SHOW HIM THE MONEY -- City lawyers are fighting a $3.1 million fee request by attorneys for the Heller v. D.C. plaintiffs, Mike Scarcella reports at Legal Times. "The attorney, Alan Gura ... said in court papers that prosecuting the case was 'far more protracted and difficult' than anticipated. ... In response, lawyers for the District have filed papers calling Gura's petition for fees 'a study in unreasonableness.' ... The District attorneys--Ellen Efros, Robert Utiger and Andrew Saindon--said legal fees should not exceed about $830,000. The attorneys applaud Gura for 'an impressive, indeed precedential win' but maintain that city residents should not have to pay for 'over-preparation' for oral argument at the Supreme Court." The city goes on: "[T]he 'public interest' falls squarely on the shoulders of the District and its residents whose essential services are threatened by shrinking budgets, not the wallets of plaintiff's counsel, which will be more than adequately filled under the fee proposed by the District."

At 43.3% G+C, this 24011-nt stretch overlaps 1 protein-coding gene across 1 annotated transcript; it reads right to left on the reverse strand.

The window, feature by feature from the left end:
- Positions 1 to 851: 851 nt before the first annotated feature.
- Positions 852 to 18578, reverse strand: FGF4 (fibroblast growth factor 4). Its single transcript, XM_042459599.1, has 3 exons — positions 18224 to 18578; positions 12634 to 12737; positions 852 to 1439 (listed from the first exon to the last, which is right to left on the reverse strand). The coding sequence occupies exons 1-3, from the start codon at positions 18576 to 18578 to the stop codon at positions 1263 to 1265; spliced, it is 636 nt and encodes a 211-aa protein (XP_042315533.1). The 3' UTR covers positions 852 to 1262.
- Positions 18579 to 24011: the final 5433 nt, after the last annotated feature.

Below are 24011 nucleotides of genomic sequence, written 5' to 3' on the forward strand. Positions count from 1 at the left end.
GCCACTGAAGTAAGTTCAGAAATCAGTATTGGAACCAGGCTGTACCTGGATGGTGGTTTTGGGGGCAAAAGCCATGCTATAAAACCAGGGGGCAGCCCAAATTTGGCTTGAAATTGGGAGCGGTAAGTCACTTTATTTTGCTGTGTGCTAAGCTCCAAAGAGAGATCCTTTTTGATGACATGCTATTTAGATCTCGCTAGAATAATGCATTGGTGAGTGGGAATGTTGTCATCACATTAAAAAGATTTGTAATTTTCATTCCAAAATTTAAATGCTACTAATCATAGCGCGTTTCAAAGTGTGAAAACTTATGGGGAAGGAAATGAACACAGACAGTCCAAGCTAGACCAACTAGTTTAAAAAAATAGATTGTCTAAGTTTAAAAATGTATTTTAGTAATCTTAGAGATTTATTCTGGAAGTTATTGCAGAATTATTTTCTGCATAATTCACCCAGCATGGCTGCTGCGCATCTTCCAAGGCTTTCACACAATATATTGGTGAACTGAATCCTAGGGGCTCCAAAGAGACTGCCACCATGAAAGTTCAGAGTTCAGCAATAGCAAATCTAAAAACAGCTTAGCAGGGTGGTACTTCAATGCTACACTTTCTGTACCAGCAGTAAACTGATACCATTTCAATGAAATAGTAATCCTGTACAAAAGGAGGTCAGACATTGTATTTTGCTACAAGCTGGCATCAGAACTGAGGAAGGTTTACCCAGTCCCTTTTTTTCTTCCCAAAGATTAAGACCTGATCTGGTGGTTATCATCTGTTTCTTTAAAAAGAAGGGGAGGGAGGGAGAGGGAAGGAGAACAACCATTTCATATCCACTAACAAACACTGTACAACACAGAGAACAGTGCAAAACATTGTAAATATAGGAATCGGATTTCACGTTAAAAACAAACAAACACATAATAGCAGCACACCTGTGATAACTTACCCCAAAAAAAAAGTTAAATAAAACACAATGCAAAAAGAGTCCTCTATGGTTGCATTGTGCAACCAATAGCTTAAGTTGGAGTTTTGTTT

FEWER STICKS, MORE CARROTS -- At Poverty & Policy, Kathryn Baer rails against David Catania's proposal to punish parents for their children's truancy. "[T]he proposal is grounded in the notion that a large number of parents just shrug their shoulders when they're told their kids didn't show up for classes. If we wield a big enough stick, they'll act on the problem. What, I wonder, are poor parents supposed to do. Even if they've got the time and wherewithal for transportation to take their kids to school, what can they do to make sure they'll stay there? If they tell their kids how important it is to get an education, will those given to truancy listen? Catania's plan won't just punish parents for behavior they probably can't control. It will punish all the children in the family."